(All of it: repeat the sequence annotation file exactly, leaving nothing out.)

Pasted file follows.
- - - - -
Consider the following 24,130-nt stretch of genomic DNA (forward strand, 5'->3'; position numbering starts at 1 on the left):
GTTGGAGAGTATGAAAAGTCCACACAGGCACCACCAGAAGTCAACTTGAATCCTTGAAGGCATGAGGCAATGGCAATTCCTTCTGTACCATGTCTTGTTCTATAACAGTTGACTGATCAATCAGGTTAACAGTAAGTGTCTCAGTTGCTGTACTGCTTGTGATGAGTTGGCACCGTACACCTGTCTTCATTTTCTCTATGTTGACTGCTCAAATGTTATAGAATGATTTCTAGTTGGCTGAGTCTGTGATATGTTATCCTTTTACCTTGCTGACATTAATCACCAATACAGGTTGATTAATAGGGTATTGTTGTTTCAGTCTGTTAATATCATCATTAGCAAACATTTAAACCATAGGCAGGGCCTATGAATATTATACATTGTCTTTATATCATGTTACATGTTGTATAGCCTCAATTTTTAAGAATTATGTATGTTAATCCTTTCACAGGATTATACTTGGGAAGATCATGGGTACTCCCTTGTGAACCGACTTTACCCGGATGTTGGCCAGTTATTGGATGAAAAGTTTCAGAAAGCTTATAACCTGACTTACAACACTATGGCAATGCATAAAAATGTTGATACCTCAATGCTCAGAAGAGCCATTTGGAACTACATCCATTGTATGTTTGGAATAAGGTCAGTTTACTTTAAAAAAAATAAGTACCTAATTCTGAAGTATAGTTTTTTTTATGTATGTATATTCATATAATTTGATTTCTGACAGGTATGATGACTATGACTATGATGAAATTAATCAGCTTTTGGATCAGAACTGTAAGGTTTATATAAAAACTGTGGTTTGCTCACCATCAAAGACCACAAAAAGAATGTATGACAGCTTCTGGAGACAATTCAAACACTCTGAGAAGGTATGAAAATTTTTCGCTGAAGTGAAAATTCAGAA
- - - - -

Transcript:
Consider the following 24,130-nt stretch of genomic DNA (forward strand, 5'->3'; position numbering starts at 1 on the left):
GTTGGAGAGTATGAAAAGTCCACACAGGCACCACCAGAAGTCAACTTGAATCCTTGAAGGCATGAGGCAATGGCAATTCCTTCTGTACCATGTCTTGTTCTATAACAGTTGACTGATCAATCAGGTTAACAGTAAGTGTCTCAGTTGCTGTACTGCTTGTGATGAGTTGGCACCGTACACCTGTCTTCATTTTCTCTATGTTGACTGCTCAAATGTTATAGAATGATTTCTAGTTGGCTGAGTCTGTGATATGTTATCCTTTTACCTTGCTGACATTAATCACCAATACAGGTTGATTAATAGGGTATTGTTGTTTCAGTCTGTTAATATCATCATTAGCAAACATTTAAACCATAGGCAGGGCCTATGAATATTATACATTGTCTTTATATCATGTTACATGTTGTATAGCCTCAATTTTTAAGAATTATGTATGTTAATCCTTTCACAGGATTATACTTGGGAAGATCATGGGTACTCCCTTGTGAACCGACTTTACCCGGATGTTGGCCAGTTATTGGATGAAAAGTTTCAGAAAGCTTATAACCTGACTTACAACACTATGGCAATGCATAAAAATGTTGATACCTCAATGCTCAGAAGAGCCATTTGGAACTACATCCATTGTATGTTTGGAATAAGGTCAGTTTACTTTAAAAAAAATAAGTACCTAATTCTGAAGTATAGTTTTTTTTATGTATGTATATTCATATAATTTGATTTCTGACAGGTATGATGACTATGACTATGATGAAATTAATCAGCTTTTGGATCAGAACTGTAAGGTTTATATAAAAACTGTGGTTTGCTCACCATCAAAGACCACAAAAAGAATGTATGACAGCTTCTGGAGACAATTCAAACACTCTGAGAAGGTATGAAAATTTTTCGCTGAAGTGAAAATTCAGAA